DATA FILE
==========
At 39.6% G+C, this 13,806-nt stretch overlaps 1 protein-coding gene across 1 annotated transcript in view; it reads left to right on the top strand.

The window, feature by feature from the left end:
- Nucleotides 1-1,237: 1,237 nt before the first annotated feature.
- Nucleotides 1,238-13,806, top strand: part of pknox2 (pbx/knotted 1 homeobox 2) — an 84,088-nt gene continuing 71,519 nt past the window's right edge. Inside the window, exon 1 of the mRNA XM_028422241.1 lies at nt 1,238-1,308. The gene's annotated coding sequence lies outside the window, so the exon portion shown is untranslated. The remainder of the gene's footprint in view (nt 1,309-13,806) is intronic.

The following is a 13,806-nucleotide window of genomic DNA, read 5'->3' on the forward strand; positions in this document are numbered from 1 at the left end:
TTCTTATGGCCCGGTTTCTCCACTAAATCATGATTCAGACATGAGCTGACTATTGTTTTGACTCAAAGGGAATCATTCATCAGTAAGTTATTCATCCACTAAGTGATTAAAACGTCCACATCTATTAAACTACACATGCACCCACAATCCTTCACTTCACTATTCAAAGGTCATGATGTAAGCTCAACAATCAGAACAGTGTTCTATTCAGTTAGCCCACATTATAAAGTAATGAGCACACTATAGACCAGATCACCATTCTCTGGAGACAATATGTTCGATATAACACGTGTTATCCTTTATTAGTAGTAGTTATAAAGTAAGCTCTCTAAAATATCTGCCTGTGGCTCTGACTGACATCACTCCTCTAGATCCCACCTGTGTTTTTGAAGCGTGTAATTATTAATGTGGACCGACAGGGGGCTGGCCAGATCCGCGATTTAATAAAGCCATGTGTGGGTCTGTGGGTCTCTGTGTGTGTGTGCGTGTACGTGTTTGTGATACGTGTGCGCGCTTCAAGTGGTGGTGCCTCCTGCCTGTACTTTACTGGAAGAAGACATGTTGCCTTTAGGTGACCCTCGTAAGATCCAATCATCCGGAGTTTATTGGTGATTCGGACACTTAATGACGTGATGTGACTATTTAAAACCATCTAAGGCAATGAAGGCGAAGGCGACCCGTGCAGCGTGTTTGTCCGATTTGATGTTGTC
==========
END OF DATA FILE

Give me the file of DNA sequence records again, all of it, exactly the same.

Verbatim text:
At 39.6% G+C, this 13,806-nt stretch overlaps 1 protein-coding gene across 1 annotated transcript in view; it reads left to right on the top strand.

The window, feature by feature from the left end:
- Nucleotides 1-1,237: 1,237 nt before the first annotated feature.
- Nucleotides 1,238-13,806, top strand: part of pknox2 (pbx/knotted 1 homeobox 2) — an 84,088-nt gene continuing 71,519 nt past the window's right edge. Inside the window, exon 1 of the mRNA XM_028422241.1 lies at nt 1,238-1,308. The gene's annotated coding sequence lies outside the window, so the exon portion shown is untranslated. The remainder of the gene's footprint in view (nt 1,309-13,806) is intronic.

The following is a 13,806-nucleotide window of genomic DNA, read 5'->3' on the forward strand; positions in this document are numbered from 1 at the left end:
TTCTTATGGCCCGGTTTCTCCACTAAATCATGATTCAGACATGAGCTGACTATTGTTTTGACTCAAAGGGAATCATTCATCAGTAAGTTATTCATCCACTAAGTGATTAAAACGTCCACATCTATTAAACTACACATGCACCCACAATCCTTCACTTCACTATTCAAAGGTCATGATGTAAGCTCAACAATCAGAACAGTGTTCTATTCAGTTAGCCCACATTATAAAGTAATGAGCACACTATAGACCAGATCACCATTCTCTGGAGACAATATGTTCGATATAACACGTGTTATCCTTTATTAGTAGTAGTTATAAAGTAAGCTCTCTAAAATATCTGCCTGTGGCTCTGACTGACATCACTCCTCTAGATCCCACCTGTGTTTTTGAAGCGTGTAATTATTAATGTGGACCGACAGGGGGCTGGCCAGATCCGCGATTTAATAAAGCCATGTGTGGGTCTGTGGGTCTCTGTGTGTGTGTGCGTGTACGTGTTTGTGATACGTGTGCGCGCTTCAAGTGGTGGTGCCTCCTGCCTGTACTTTACTGGAAGAAGACATGTTGCCTTTAGGTGACCCTCGTAAGATCCAATCATCCGGAGTTTATTGGTGATTCGGACACTTAATGACGTGATGTGACTATTTAAAACCATCTAAGGCAATGAAGGCGAAGGCGACCCGTGCAGCGTGTTTGTCCGATTTGATGTTGTC